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A Northumberland Salmon Fishing Trip to Remember

An Occasional Salmon Angler
Posted in: Salmon Fishing

AN OCCASIONAL SALMON ANGLER

I’m not really a proper salmon fisherman. I don’t own a double handed rod, have never Spey cast, and would struggle to explain the difference between Scandi and Skagit lines. My real passion has always been small river fishing for wild brown trout. I do however completely understand how some people are diehard salmon anglers. I say that because once every year I travel up to Northumberland to fish the very upper reaches of the river Coquet for salmon and sea trout.

I’ve been going with the same group of friends since I was a student at Newcastle University over 25 years ago. It was at Newcastle that I met a student from Northumberland called Tim, who with his dad was a member of a private small syndicate on the upper river Coquet (Tim remains one of my oldest friends - I was Best Man at his wedding and am Godfather to his daughter). I started as his guest and have been a member myself for many years now (there are around 30 members, most are local).

I wouldn’t really know where to start with a double hander on a big famous salmon river. All I do know about fishing for salmon and sea trout is self-taught and learnt from one river. I do hope one day to explore further afield, but trout fishing is my first love and currently that’s where I’ll spend my time. My home stretch is also a 35 minute drive, not a 6 hour one.

Pictured above: A pool towards the top of the Coquet beat (image taken after I’d caught a 6lb salmon here in the first hour of day one 2022, with another shortly afterwards 300 yards downstream)

DELICATE NEGOTIATION REQUIRED

With most of us based down south, we could only really manage the long trip up north once a year. We choose the last weekend of the season in October because that in theory allows for the most rain to get the water levels fishable and for the fish to get that far up the river. It’s still quite a challenge to organise every year as it’s usually half term (easier now the kids are a bit older) and, by strange coincidence, 3 of us have wives with a birthday around then too. Careful negotiation required.

Tackle We Use

The section we fish is around a 5km stretch meandering through the stunning Cheviot hills, pretty rugged and narrow at the top with a few wide pools towards the lower reaches. There are probably only a handful of places you can’t reach the other bank with a single handed rod. So that’s what we use (we’re all trout fishermen so can’t really justify nor do we need fullon salmon kit).

The exception here is of course salmon flies, but years of experience have taught us all you really need are some red and orange shrimp patterns, Silver Stoat Tails and, if you’re focusing on the sea trout in the faster water, a handful of traditional wet flies like Peter Ross and Teal Blue & Silver fished on droppers. I fish light (one box of flies, a hip flask, some leader and some nippers) because you’re walking a fair amount over uneven ground all day.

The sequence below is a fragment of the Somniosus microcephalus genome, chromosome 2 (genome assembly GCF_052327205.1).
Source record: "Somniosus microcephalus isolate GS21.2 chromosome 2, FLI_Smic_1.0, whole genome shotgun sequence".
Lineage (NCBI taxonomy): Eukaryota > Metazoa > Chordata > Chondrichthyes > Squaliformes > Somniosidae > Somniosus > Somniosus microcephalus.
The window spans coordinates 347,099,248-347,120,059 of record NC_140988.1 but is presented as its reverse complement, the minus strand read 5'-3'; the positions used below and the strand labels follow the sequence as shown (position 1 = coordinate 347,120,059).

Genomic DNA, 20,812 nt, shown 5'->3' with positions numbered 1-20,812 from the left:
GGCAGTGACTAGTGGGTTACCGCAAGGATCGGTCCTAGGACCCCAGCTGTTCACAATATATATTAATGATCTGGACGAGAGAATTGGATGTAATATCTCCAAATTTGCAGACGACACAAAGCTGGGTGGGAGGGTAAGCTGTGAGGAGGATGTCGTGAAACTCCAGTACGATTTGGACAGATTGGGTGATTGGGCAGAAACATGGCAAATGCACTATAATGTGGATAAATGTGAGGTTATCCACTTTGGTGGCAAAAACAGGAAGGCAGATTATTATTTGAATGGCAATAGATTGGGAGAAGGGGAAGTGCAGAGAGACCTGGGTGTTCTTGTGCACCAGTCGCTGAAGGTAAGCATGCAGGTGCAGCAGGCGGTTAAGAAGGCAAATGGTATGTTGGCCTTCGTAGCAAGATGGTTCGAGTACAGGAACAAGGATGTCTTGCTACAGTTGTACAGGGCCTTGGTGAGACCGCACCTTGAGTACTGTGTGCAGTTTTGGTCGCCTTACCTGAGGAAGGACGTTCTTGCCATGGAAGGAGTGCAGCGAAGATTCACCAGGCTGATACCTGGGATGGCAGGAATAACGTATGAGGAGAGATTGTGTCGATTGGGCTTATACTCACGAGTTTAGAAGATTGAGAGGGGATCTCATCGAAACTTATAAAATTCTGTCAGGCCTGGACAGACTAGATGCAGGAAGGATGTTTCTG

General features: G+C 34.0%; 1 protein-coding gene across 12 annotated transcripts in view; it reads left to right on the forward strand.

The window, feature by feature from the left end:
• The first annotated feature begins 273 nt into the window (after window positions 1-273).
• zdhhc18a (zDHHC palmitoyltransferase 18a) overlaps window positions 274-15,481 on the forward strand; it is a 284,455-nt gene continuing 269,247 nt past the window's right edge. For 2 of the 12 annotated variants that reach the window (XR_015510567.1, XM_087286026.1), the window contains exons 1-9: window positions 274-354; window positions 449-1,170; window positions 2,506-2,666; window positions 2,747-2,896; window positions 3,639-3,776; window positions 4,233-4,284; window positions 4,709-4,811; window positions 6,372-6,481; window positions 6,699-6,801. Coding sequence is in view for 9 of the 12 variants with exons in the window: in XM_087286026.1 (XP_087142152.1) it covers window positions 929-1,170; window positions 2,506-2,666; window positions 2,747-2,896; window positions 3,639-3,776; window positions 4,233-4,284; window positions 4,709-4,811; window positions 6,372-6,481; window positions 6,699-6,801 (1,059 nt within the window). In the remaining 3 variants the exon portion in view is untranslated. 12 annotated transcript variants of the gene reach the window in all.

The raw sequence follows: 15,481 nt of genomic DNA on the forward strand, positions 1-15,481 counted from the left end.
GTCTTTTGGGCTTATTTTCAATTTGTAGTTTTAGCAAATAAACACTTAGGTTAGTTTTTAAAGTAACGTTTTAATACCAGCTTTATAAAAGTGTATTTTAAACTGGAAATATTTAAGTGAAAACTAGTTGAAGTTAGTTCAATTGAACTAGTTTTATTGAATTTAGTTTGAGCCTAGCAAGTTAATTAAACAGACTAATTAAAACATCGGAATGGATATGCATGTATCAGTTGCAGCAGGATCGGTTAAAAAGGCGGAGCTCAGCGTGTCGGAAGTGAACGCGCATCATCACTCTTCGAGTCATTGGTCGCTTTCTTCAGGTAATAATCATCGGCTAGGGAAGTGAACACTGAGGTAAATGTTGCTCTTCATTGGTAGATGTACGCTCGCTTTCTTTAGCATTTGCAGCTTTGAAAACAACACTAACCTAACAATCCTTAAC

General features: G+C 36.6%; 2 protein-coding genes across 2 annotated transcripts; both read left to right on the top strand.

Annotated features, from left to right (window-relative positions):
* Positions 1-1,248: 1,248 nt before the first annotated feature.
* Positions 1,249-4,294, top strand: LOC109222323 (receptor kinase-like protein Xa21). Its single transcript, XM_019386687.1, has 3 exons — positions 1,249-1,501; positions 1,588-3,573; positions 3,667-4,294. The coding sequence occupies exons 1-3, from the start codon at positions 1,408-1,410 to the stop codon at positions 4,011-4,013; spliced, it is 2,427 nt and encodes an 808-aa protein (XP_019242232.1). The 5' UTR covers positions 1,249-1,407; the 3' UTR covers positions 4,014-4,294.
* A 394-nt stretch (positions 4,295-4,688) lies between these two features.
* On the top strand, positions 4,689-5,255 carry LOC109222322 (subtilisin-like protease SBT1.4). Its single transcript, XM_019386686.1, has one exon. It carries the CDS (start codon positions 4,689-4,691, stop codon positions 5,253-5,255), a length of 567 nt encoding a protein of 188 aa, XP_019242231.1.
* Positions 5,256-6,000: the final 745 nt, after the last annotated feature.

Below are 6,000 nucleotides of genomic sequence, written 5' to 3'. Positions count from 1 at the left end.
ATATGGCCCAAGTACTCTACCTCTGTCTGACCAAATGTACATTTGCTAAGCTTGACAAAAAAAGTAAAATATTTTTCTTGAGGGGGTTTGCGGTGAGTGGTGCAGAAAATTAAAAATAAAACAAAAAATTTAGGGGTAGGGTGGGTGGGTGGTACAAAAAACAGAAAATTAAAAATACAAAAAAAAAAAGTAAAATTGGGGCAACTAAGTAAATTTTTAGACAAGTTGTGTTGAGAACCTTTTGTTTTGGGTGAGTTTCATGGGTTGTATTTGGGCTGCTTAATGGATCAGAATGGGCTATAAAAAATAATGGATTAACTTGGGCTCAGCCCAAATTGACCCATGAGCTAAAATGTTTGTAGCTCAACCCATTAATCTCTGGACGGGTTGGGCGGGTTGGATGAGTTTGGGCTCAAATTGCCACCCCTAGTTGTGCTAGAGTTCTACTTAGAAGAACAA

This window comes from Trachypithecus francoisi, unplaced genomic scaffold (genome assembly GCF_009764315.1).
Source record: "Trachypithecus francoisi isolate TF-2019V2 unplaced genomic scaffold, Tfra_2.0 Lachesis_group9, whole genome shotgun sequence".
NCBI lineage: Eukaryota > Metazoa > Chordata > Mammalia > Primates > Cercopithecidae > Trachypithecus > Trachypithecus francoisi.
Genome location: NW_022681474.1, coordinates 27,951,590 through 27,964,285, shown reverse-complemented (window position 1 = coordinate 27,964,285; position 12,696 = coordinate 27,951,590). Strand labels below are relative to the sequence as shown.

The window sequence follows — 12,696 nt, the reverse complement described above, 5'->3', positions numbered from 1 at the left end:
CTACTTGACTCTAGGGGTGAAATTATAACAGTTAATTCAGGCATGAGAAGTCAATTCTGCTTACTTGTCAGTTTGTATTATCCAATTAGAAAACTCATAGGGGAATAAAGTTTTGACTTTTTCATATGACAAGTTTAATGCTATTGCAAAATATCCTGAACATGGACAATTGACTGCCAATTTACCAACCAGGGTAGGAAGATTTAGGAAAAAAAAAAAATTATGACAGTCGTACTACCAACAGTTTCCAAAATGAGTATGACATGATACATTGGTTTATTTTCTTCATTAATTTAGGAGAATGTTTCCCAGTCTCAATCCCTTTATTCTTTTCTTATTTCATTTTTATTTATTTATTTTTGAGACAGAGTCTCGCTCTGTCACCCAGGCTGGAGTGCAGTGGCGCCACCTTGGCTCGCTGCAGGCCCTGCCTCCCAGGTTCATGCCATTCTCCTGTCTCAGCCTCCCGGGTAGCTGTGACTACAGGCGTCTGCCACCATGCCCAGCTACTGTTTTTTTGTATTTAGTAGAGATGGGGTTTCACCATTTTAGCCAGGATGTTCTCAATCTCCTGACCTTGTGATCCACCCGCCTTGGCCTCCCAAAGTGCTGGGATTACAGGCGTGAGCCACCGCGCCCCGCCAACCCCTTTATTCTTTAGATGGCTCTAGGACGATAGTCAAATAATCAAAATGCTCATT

The very upper section of the beat, narrow and fastThe very upper section of the beat, narrow and fast
The very upper section of the beat, narrow and fast
And the lower stretch, wider and slowerAnd the lower stretch, wider and slower
And the lower stretch, wider and slower

NOT A LOT OF FISH, OR HAIR

We stay in nearby self-catering accommodation, and while the quality of the food and wine has improved markedly over the years, the quality of the fishing is very much weather dependent, both prior and during the trip. Every year we eagerly monitor the river levels online months in advance, but even when we know it’s low water and there’s been no rain and therefore little chance of fish in any numbers, still we go, full of optimism.

We blank more than we catch, and when we do land fish it’s usually not very many. Until 2022, in the 10 years since we started recording our catches in a lovely leatherbound log book (which I bought from Farlows…little did I know then I’d end up working for them), the tally is 4 salmon and 3 sea trout between us all. Our wives have often questioned why we bother. As any salmon fisherman will tell you, the reward is worth the wait. Plus it’s a boys weekend away and all the camaraderie and banter that comes with it, fish or no fish.

There was one exception in 2006, when conditions were ideal and everyone caught multiple fish (I alone caught 4 salmon and two sea trout). That however was so long ago that I had a full set of hair on my head. In 2022 only two of us could make it, and we managed 5 salmon between us, the only time any of us had caught more than one fish in 16 years. So it was with some sense of excitement that we awaited our 2023 trip. 

The Upper Coquet on the day we arrived…blissThe Upper Coquet on the day we arrived…bliss
The Upper Coquet on the day we arrived…bliss

River Coquet Salmon Fishing Trip Diary

FRIDAY 27 OCTOBER 2023

Having celebrated my wife’s birthday the night before, 3 of us set off around 7am in a car brimming with optimism, mingled with a slight sense of foreboding that our trip would be a washout. The river had risen over 2 metres the week before and was still running pretty high. We got to the river just before 2pm, and having seen the flooded fields and raging river that followed the road on the way there we tried to remain positive. It was well over a metre higher than the previous year.

Tim was already there, on the tail of one of the best pools, and as we pulled up alongside him, we could see from his smiling face he’d had some action. He’d been broken off by the biggest fish he’d ever hooked. The water was too fast in places to fish where we might have done in previous years, but equally providing decent water in a handful of other places. And there were clearly